Tuesday, August 10, 2010

Mourning The Loss Of Alaska’s Tough Warrior, Ted Stevens

Alaska and the nation he so loved have lost a great man... His legacy is the 49th star on the American flag.

~ Stevens family statement

We are saddened to announce the death of Senator Ted Stevens. Born November 18, 1923, Senator Stevens perished in a plane crash near Dillingham, Alaska Monday night.

He was a true patriot and public servant.

Theodore Fulton "Ted" Stevens was a United States Senator from Alaska, serving from December 24, 1968, until January 3, 2009. Stevens was President pro tempore in the 108th and 109th Congresses from January 3, 2003, to January 3, 2007. Stevens is the longest-serving Republican senator in history (Strom Thurmond served in the Senate longer, but was a Democrat until 1964) and seventh longest-serving senator in history.

Stevens was Alaska's senior senator all but 10 days of his tenure. When Stevens was replaced as President pro tem by Robert Byrd, he assumed Byrd's previous honorary role of "president pro tempore emeritus". He was only the third senator to hold the title of president pro tempore emeritus, having been preceded in this position by Byrd and Strom Thurmond.

Senator Stevens was a WWII hero:

After graduating from high school in 1942, Stevens enrolled at Oregon State University to study engineering, attending for a semester. With World War II in progress, Stevens attempted to join the Navy and serve in Naval Aviation, but failed the vision exam.

He corrected his vision through a course of prescribed eye exercises, and in 1943 he was accepted into a Army Air Force Air Cadet program at Montana State College. After scoring near the top of an aptitude test for flight training, Stevens was transferred to preflight training in Santa Ana, California; and received his wings early in 1944.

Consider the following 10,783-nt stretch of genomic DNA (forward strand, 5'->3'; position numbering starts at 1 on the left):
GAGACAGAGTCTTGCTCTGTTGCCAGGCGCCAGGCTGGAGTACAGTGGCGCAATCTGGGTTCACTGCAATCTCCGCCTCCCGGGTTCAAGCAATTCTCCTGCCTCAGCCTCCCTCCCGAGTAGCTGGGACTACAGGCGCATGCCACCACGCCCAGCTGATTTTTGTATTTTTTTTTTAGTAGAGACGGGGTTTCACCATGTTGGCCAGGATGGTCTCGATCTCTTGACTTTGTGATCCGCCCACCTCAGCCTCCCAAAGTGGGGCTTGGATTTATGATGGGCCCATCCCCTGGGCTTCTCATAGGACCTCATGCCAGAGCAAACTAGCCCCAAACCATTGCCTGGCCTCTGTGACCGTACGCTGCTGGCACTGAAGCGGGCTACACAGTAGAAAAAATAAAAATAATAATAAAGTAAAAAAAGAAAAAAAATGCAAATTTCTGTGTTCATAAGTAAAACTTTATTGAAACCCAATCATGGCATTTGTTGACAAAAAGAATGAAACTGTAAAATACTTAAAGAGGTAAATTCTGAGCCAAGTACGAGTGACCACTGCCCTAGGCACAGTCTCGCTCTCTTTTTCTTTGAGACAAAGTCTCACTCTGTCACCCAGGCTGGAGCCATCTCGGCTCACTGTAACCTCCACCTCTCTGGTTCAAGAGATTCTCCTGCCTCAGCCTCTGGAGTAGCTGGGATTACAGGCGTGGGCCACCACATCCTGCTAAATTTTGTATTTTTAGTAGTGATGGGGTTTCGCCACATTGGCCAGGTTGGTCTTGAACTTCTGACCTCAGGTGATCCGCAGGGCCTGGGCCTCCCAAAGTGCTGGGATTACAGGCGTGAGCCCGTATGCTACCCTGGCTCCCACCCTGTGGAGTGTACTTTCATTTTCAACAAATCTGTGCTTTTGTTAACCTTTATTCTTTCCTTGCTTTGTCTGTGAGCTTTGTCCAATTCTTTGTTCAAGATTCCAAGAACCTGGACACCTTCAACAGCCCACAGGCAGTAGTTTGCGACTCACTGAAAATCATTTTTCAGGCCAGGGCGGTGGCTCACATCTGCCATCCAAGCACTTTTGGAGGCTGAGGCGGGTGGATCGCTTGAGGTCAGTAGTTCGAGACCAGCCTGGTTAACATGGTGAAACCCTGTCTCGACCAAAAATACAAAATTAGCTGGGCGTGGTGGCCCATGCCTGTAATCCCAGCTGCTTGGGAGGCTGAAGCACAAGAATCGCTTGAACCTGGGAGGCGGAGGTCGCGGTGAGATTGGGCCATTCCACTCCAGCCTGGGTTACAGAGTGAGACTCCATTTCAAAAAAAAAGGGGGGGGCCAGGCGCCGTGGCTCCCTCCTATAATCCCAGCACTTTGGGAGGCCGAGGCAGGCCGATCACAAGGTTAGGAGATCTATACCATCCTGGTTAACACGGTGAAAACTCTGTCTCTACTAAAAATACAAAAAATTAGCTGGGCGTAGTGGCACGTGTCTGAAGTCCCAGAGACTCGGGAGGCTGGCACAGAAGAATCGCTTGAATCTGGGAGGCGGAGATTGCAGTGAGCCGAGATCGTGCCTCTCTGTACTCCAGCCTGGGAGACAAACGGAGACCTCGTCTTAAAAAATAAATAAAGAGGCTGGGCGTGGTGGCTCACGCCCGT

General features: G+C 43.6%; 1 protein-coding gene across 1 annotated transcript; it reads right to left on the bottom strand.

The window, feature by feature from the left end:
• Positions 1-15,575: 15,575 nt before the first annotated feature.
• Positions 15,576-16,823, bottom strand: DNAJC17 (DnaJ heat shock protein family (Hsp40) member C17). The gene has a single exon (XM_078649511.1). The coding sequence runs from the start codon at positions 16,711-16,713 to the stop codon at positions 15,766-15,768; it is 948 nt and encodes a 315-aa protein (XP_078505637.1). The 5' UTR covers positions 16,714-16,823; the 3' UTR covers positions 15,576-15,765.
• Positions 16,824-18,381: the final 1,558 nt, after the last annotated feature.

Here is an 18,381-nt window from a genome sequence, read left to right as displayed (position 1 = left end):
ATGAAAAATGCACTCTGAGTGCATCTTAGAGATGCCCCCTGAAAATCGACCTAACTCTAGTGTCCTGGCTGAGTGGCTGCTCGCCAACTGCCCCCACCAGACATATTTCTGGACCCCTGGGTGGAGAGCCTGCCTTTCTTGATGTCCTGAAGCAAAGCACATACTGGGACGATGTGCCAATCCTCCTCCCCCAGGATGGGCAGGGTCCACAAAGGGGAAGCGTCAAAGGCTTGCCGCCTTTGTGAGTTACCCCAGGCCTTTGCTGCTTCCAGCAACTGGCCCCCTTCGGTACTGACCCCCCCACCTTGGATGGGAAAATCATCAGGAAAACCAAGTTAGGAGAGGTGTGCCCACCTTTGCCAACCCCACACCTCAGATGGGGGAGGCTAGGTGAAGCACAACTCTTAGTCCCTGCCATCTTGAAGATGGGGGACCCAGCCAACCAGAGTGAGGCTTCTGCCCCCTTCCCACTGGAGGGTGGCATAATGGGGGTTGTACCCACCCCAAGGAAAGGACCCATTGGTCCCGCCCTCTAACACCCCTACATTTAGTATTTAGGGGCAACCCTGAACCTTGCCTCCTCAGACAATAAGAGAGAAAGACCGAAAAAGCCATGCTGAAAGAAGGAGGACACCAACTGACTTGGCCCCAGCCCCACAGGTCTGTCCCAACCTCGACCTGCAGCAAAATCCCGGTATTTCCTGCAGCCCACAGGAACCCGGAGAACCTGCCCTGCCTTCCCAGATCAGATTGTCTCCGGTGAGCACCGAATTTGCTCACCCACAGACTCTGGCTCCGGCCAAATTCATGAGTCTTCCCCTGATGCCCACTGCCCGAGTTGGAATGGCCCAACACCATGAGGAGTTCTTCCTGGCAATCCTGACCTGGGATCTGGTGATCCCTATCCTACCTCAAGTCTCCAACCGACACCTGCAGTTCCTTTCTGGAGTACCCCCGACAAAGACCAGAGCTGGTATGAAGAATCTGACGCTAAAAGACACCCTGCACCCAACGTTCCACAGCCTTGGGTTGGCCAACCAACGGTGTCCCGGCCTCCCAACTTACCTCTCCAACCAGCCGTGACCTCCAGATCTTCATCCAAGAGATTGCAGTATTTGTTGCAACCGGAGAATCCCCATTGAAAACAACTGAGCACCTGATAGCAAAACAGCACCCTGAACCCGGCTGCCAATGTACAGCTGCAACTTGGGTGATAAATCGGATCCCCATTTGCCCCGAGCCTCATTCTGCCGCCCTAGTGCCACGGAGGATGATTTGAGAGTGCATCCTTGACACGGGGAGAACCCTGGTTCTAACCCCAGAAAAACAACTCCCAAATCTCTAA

Stevens served in the China-Burma-India theater with the Fourteenth Air Force Transport Section, which supported the "Flying Tigers", from 1944 to 1946. He and other pilots in the transport section flew C-46 and C-47 transport planes, often without escort, mostly in support of Chinese units fighting the Japanese.

Stevens received the Distinguished Flying Cross for flying behind enemy lines, the Air Medal, and the Yuan Hai Medal awarded by the Chinese Nationalist government. He was discharged from the Army Air Forces in March 1946.

Stevens also played a prominent role in making Alaska’s statehood a reality.

More can be found here.

Our thoughts and prayers go out to the Stevens family as well as the survivors and families of all who were on the plane.

Sarah Palin issued a statement today:

It’s with great sadness that Todd and I hear the reports coming in of Senator Ted Stevens’ passing in the plane crash near Dillingham. In our land of towering mountains and larger than life characters, none were larger than the man who in 2000 was voted "Alaskan of the Century." This decorated World War II pilot was a warrior and a true champion of Alaska.

In 40 years of service in the U.S. Senate, he fought tenaciously for Alaska’s future. Alaskans know how much we owe to Senator Stevens, but all Americans owe him a debt of gratitude for his leadership on many issues, including the crucial energy issues that fuel American prosperity. Two years ago, he sat at my kitchen table over a salmon lunch, and we talked about our long anticipated Alaska natural gas pipeline and our mutual commitment to have the Last Frontier’s rich resources contribute to America’s quest for energy independence.

Our Senator was also known for spearheading efforts to ensure equality in education, and his Title IX legislation allowed girls to be on a level playing field in the athletic arena.

Our hearts and prayers are with the Stevens family and the families of the other victims of the crash.

- Sarah Palin

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